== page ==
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Bob Chase calls the game between the Komets and the Rockford IceHogs on Jan. 22, 2006. Chase is to receive the U.S. Hockey Hall of Fame's Lester Patrick Trophy for service to the game in the United States.

Bob Chase honored by U.S. Hockey Hall

Lester Patrick Trophy given for service to game in States

Longtime Komets broadcaster Bob Chase, who is about to call his 60th consecutive season on WOWO, will be honored with the Lester Patrick Trophy during the U.S. Hockey Hall of Fame induction celebration in Dallas on Oct. 15.

The award is presented annually for outstanding service to hockey in the United States and has been given to people such as Gordie Howe, Scotty Bowman, John Davidson, Wayne Gretzky and Mario Lemieux.

"It's kind of hard to explain how I feel," Chase said. "I never saw this coming at all. It meant a lot when I learned. I got a call from NHL commissioner Gary Bettman and he said, 'I want to be the first to congratulate you.'

"I was on the highway, about an hour outside of Huntsville, Alabama, and I'm surrounded by semis. And I had nowhere to go, no place to stop. My wife, Murph, looked at me and there were tears streaming down my face and she thought someone must have died."

Also receiving the award this year will be Washington Capitals executive Dick Patrick, the grandson of Lester Patrick, who spent 50 years in hockey as a player, coach and general manager.

Dick Patrick has guided the Capitals to the postseason in 23 of 29 years. He is the team's president.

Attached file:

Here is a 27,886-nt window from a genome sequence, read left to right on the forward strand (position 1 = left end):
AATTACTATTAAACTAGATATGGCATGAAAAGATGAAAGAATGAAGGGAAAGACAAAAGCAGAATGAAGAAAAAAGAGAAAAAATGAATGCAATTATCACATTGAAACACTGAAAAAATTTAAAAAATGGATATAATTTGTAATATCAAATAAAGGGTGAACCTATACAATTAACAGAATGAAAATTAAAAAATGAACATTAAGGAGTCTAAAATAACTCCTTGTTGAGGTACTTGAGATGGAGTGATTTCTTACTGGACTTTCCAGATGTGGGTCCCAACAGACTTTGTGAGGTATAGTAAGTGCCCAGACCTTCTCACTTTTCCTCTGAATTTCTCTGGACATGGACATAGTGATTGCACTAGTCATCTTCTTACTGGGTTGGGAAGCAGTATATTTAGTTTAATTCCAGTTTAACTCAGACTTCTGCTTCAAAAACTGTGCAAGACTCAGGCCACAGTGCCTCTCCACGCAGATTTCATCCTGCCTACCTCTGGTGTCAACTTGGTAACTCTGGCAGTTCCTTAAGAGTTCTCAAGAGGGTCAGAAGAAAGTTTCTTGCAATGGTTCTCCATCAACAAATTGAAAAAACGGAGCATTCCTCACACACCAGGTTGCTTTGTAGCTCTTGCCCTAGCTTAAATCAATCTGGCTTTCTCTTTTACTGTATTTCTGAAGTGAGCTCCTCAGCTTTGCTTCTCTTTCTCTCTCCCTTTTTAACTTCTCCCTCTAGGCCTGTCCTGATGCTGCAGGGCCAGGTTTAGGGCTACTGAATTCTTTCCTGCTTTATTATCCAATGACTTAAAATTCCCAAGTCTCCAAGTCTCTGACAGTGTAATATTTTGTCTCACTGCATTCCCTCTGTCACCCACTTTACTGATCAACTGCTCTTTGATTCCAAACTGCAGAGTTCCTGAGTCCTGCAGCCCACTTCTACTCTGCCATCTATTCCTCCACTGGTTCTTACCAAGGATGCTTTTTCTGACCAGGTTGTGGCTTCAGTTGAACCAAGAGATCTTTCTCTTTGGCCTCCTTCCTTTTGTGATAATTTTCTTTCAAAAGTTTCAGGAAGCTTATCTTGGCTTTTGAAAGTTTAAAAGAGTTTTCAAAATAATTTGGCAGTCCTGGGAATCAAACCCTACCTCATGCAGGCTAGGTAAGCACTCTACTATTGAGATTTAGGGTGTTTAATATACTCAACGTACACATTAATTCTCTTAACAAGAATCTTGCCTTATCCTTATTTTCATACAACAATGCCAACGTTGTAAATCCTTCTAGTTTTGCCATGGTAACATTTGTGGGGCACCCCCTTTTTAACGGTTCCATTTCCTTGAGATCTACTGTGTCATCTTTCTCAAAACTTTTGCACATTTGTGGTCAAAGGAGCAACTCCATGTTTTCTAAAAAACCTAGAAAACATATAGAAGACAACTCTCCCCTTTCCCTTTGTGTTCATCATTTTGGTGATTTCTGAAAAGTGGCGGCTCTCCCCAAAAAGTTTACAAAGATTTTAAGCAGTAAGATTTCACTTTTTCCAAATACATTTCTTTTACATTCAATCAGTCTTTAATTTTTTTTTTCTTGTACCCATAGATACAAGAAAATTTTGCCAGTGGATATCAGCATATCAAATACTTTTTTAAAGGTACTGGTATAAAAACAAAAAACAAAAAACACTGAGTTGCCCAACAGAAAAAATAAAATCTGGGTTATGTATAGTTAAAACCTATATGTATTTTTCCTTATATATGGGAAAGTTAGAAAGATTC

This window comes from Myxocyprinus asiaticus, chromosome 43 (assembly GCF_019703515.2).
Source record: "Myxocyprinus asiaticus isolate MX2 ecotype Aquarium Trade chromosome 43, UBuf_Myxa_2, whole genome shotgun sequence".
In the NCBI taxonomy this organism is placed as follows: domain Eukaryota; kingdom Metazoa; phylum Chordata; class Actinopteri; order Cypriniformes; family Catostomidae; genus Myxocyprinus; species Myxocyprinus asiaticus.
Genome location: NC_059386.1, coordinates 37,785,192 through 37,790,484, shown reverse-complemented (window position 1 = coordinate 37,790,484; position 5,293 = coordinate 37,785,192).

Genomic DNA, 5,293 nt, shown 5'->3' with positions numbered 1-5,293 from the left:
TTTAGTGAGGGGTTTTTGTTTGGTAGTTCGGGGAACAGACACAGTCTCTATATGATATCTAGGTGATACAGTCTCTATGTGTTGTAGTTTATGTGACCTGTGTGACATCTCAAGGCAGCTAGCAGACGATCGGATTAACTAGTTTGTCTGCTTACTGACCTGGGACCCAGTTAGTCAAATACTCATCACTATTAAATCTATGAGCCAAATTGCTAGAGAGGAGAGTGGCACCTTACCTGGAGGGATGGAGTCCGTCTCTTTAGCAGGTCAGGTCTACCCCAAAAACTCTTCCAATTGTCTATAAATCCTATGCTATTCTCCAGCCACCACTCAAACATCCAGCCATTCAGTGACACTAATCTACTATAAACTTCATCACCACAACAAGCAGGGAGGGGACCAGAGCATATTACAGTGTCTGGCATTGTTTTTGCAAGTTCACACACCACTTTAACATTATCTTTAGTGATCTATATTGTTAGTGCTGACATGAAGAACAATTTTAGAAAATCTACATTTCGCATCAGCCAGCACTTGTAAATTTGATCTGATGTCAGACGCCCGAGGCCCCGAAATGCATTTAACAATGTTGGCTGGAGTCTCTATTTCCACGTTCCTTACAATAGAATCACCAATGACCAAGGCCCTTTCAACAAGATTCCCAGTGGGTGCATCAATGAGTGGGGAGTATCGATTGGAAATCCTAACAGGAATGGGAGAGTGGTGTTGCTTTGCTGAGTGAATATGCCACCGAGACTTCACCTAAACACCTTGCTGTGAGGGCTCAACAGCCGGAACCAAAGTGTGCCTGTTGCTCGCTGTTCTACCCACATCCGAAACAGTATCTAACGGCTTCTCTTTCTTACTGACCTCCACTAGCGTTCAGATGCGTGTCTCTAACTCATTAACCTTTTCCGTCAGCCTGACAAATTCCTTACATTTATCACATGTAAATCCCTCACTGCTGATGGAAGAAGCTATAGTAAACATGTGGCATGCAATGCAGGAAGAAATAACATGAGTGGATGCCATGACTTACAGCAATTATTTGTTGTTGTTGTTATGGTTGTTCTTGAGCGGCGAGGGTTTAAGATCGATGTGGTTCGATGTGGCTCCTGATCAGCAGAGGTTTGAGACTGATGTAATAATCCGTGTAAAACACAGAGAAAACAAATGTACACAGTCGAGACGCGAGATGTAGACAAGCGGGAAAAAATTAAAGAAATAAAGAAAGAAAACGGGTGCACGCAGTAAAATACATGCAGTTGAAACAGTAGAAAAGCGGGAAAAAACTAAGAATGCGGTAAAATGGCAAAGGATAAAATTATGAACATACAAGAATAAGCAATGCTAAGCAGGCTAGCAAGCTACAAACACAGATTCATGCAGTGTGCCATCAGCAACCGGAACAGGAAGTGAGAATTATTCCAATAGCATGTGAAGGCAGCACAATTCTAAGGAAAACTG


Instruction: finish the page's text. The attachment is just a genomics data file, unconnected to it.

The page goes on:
Chase, 86, was born in Negaunee, Mich., and was raised in Marquette, Mich. After serving in the Navy during World War II, he began his radio career as a student at Northern Michigan.

The school will honor him as its Distinguished Alumnus at a ceremony Sept. 22. That honor has also been bestowed upon the likes of Michigan State basketball coach Tom Izzo and former NFL coach Steve Mariucci.

Chase was hired at WOWO in 1953 and has called all of the Komets' seasons except their first. He retired as WOWO's sports director in 2009 but continues to broadcas5t the Komets, covering their championship last season in the CHL.

The Komets will play in the ECHL this season.

Chase, whose real last name is Wallenstein, has called all nine of the Komets' playoff championships, as well as their 12 regular-season titles. His broadcasts are also on 92.3 FM and on the Web through

He has asked the Hall of Fame to put both Chase and Wallenstein on the trophy, so that his parents are properly honored for supporting him as he chased his dreams.

He has influenced many other broadcasters, including Mike Emrick, whom he mentored while Emrick was in college. Emrick, who has won the Lester Patrick Trophy, helped submit Chase's nomination.

Chase also interviewed myriad celebrities, such as Frank Sinatra and Elvis Presley, and he called the famed 1954 Milan High School state basketball championship, the game that inspired the movie "Hoosiers."

"When I was told I was getting the Patrick Award, it was unreal," Chase said. "I couldn't handle it. And when I look at the names of the other recipients, I still keep thinking, 'Wow. How did I get here?'

"I guess I can retire now with total satisfaction.... I just thank the good lord for keeping me around and letting me accomplish and experience these things."

Justin A. Cohn, pro sports coordinator for The Journal Gazette, has been covering the Fort Wayne Komets since 1997. His reporting includes game stories from home and away, features about the players and personalities associated with the Komets, plus coverage of issues affecting hockey at all levels. A native of Bloomfield Hills, Mich., Cohn graduated from Emory University in Atlanta. He can be reached at 260-461-8429 or by email at